Wellbeing, resilience, autonomy, connection to others - goals for person and community-centred services
Alex Fox, CEO, Shared Lives Plus and Independent Chair of the recent joint Voluntary, Community and Social Enterprise (VCSE) review, spoke at the recent launch events for Realising the Value final learning and resources. He has summarised key points from his talk for us.
It’s easy at the moment to focus on what we cannot do. The long-unaddressed challenge of demographic change, coupled with the self-inflicted crisis of austerity, has in many areas squashed ambition, compressed the available timeframe and squeezed the money that organisations feel able to invest in change. Looked at in this way, even person-centred health and care can seem an unrealistic ambition, rather than the most basic starting point.
As a small organisation supporting a little known sector, at Shared Lives Plus we have often had to ask ourselves whether it is really feasible to grow our ambition to match the size of the challenges we face, or if we need to limit our ambition to the available resources. The answer to that question, as always, can be found with the people whose lives and happiness are at stake: people with significant and often lifelong support needs who demonstrate to us time and again that anything is possible providing we refuse any limits on the ambition for an ordinary life.
The deepest fissure running through our public services is not the gap between the money we spend and the support we need to buy. That gap is big but bridgeable, if we choose to return our level of investment in public services to one comparable with similar nations, however, this may not be likely in the current economic climate. The deeper and longer-standing chasm is between health and care goals when seen through people’s eyes and the goals as they appear to unwieldy bureaucracies. Pursuing a good life in a good place should not feel audacious or ambitious. If people’s lives seem complicated and messy to services, that is because those services have not fully included people in their design and delivery.
Our challenge and our opportunity now is not to add person- or community-centred approaches like peer support, self-care or indeed Shared Lives and Homeshare as another demand into a stressed and complex system. It is to have the humility to recognise that only people who use services and their families can design the simplicity we need. The VCSE sector has a crucial role to play here, not just in delivering support with more humanity, but also in reaching and engaging the people with the most at stake, who we need to become our co-designers, co-commissioners and co-producers.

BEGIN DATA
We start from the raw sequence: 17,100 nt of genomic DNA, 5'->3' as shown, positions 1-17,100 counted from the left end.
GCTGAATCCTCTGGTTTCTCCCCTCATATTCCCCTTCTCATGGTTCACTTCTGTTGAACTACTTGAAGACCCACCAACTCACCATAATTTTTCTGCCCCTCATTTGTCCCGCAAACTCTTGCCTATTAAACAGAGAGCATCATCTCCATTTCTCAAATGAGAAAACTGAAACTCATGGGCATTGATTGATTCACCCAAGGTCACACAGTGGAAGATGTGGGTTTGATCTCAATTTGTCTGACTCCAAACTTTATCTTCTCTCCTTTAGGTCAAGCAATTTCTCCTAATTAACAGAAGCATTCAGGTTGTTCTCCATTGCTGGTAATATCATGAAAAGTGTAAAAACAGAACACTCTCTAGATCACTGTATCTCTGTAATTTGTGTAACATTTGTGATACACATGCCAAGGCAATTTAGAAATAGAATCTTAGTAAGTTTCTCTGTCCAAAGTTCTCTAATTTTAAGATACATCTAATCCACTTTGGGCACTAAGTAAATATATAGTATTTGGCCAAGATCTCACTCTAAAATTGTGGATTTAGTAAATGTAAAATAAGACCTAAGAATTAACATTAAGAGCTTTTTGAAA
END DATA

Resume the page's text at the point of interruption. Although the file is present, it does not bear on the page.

Some VCSE organisations already work like that. They are often challenged to ‘scale up’, but an equally valid challenge to organisations which have outgrown their communities is to scale what they do down, to become more human-sized again.
If we do that lots can change. Family carers, whom we too often ignore, will access the information, training, back-up and resources they need in order to sustain their vital caring roles. Services will seek to nurture the social connections from which real wellbeing often stems and will tread more lightly upon informal networks of support. Loneliness will feel like a health issue as important – and preventable - as smoking.
Designed and delivered with, rather than for people, our public services could replace their bewildering lists of targets with some simple shared goals: wellbeing, resilience, autonomy, connection to others.
Those are goals which we can all recognise when we see them achieved, but which our current systems do not currently measure, expect or pay for. Goals which can only be achieved by bringing together the strength, creativity and love of family and community, with the expertise, resources and skill of professionals.
This is an ambition much bigger than the people in this room. We are describing a system which still needs money, but which has goals which cannot be bought. In other words it requires a movement. One we can all support, but which none of us may be best placed to lead. Today’s report helpfully and clearly describes a new kind of health and care system. Our next challenge is to find the people out there best placed to lead us in building it.